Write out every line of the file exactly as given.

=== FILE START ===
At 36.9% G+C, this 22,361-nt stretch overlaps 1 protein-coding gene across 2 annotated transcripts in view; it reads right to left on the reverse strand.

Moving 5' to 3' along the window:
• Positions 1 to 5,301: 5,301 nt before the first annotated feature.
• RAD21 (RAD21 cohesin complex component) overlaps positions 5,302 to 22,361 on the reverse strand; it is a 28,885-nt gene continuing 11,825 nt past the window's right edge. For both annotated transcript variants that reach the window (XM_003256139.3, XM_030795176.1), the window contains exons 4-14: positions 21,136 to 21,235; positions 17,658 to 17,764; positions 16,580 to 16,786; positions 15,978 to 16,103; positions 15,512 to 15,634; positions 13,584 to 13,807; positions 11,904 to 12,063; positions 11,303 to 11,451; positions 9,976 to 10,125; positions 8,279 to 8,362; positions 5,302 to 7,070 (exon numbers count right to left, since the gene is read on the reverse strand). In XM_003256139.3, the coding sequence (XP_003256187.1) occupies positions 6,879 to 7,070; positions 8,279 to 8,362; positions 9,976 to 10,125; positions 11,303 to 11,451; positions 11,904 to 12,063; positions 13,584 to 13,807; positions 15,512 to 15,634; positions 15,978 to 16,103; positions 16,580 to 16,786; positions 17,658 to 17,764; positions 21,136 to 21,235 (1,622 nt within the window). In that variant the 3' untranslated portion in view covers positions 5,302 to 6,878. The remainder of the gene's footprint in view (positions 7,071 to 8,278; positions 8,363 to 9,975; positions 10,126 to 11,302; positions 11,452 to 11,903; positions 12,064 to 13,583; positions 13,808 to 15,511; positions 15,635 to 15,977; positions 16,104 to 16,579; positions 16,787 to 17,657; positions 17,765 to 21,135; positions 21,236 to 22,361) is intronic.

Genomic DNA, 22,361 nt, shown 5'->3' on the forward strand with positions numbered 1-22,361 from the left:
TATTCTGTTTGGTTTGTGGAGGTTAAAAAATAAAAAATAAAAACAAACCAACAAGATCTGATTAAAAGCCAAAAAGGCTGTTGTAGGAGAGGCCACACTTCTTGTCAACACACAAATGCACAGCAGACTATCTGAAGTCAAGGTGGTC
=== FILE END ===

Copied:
At 36.9% G+C, this 22,361-nt stretch overlaps 1 protein-coding gene across 2 annotated transcripts in view; it reads right to left on the reverse strand.

Moving 5' to 3' along the window:
• Positions 1 to 5,301: 5,301 nt before the first annotated feature.
• RAD21 (RAD21 cohesin complex component) overlaps positions 5,302 to 22,361 on the reverse strand; it is a 28,885-nt gene continuing 11,825 nt past the window's right edge. For both annotated transcript variants that reach the window (XM_003256139.3, XM_030795176.1), the window contains exons 4-14: positions 21,136 to 21,235; positions 17,658 to 17,764; positions 16,580 to 16,786; positions 15,978 to 16,103; positions 15,512 to 15,634; positions 13,584 to 13,807; positions 11,904 to 12,063; positions 11,303 to 11,451; positions 9,976 to 10,125; positions 8,279 to 8,362; positions 5,302 to 7,070 (exon numbers count right to left, since the gene is read on the reverse strand). In XM_003256139.3, the coding sequence (XP_003256187.1) occupies positions 6,879 to 7,070; positions 8,279 to 8,362; positions 9,976 to 10,125; positions 11,303 to 11,451; positions 11,904 to 12,063; positions 13,584 to 13,807; positions 15,512 to 15,634; positions 15,978 to 16,103; positions 16,580 to 16,786; positions 17,658 to 17,764; positions 21,136 to 21,235 (1,622 nt within the window). In that variant the 3' untranslated portion in view covers positions 5,302 to 6,878. The remainder of the gene's footprint in view (positions 7,071 to 8,278; positions 8,363 to 9,975; positions 10,126 to 11,302; positions 11,452 to 11,903; positions 12,064 to 13,583; positions 13,808 to 15,511; positions 15,635 to 15,977; positions 16,104 to 16,579; positions 16,787 to 17,657; positions 17,765 to 21,135; positions 21,236 to 22,361) is intronic.

Genomic DNA, 22,361 nt, shown 5'->3' on the forward strand with positions numbered 1-22,361 from the left:
TATTCTGTTTGGTTTGTGGAGGTTAAAAAATAAAAAATAAAAACAAACCAACAAGATCTGATTAAAAGCCAAAAAGGCTGTTGTAGGAGAGGCCACACTTCTTGTCAACACACAAATGCACAGCAGACTATCTGAAGTCAAGGTGGTC